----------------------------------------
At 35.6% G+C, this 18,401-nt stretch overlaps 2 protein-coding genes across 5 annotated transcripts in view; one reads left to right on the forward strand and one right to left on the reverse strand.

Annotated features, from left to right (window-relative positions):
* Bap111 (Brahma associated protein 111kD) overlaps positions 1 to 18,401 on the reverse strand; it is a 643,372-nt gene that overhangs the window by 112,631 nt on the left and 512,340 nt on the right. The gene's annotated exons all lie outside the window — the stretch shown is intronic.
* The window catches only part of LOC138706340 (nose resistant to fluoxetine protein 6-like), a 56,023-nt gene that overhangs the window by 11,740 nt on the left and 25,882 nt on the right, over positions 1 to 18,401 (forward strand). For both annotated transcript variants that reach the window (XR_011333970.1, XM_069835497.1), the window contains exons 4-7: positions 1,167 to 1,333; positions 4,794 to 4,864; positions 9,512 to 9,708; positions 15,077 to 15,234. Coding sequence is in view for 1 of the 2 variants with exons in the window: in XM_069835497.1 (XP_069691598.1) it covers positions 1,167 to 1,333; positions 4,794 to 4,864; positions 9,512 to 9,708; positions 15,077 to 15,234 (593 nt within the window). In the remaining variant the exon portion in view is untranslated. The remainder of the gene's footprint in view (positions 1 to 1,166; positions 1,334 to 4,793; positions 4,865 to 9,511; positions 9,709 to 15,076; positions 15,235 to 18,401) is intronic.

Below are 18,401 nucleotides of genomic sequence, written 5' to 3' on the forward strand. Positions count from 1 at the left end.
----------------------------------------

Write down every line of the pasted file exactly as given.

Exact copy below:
At 35.6% G+C, this 18,401-nt stretch overlaps 2 protein-coding genes across 5 annotated transcripts in view; one reads left to right on the forward strand and one right to left on the reverse strand.

Annotated features, from left to right (window-relative positions):
* Bap111 (Brahma associated protein 111kD) overlaps positions 1 to 18,401 on the reverse strand; it is a 643,372-nt gene that overhangs the window by 112,631 nt on the left and 512,340 nt on the right. The gene's annotated exons all lie outside the window — the stretch shown is intronic.
* The window catches only part of LOC138706340 (nose resistant to fluoxetine protein 6-like), a 56,023-nt gene that overhangs the window by 11,740 nt on the left and 25,882 nt on the right, over positions 1 to 18,401 (forward strand). For both annotated transcript variants that reach the window (XR_011333970.1, XM_069835497.1), the window contains exons 4-7: positions 1,167 to 1,333; positions 4,794 to 4,864; positions 9,512 to 9,708; positions 15,077 to 15,234. Coding sequence is in view for 1 of the 2 variants with exons in the window: in XM_069835497.1 (XP_069691598.1) it covers positions 1,167 to 1,333; positions 4,794 to 4,864; positions 9,512 to 9,708; positions 15,077 to 15,234 (593 nt within the window). In the remaining variant the exon portion in view is untranslated. The remainder of the gene's footprint in view (positions 1 to 1,166; positions 1,334 to 4,793; positions 4,865 to 9,511; positions 9,709 to 15,076; positions 15,235 to 18,401) is intronic.

Below are 18,401 nucleotides of genomic sequence, written 5' to 3' on the forward strand. Positions count from 1 at the left end.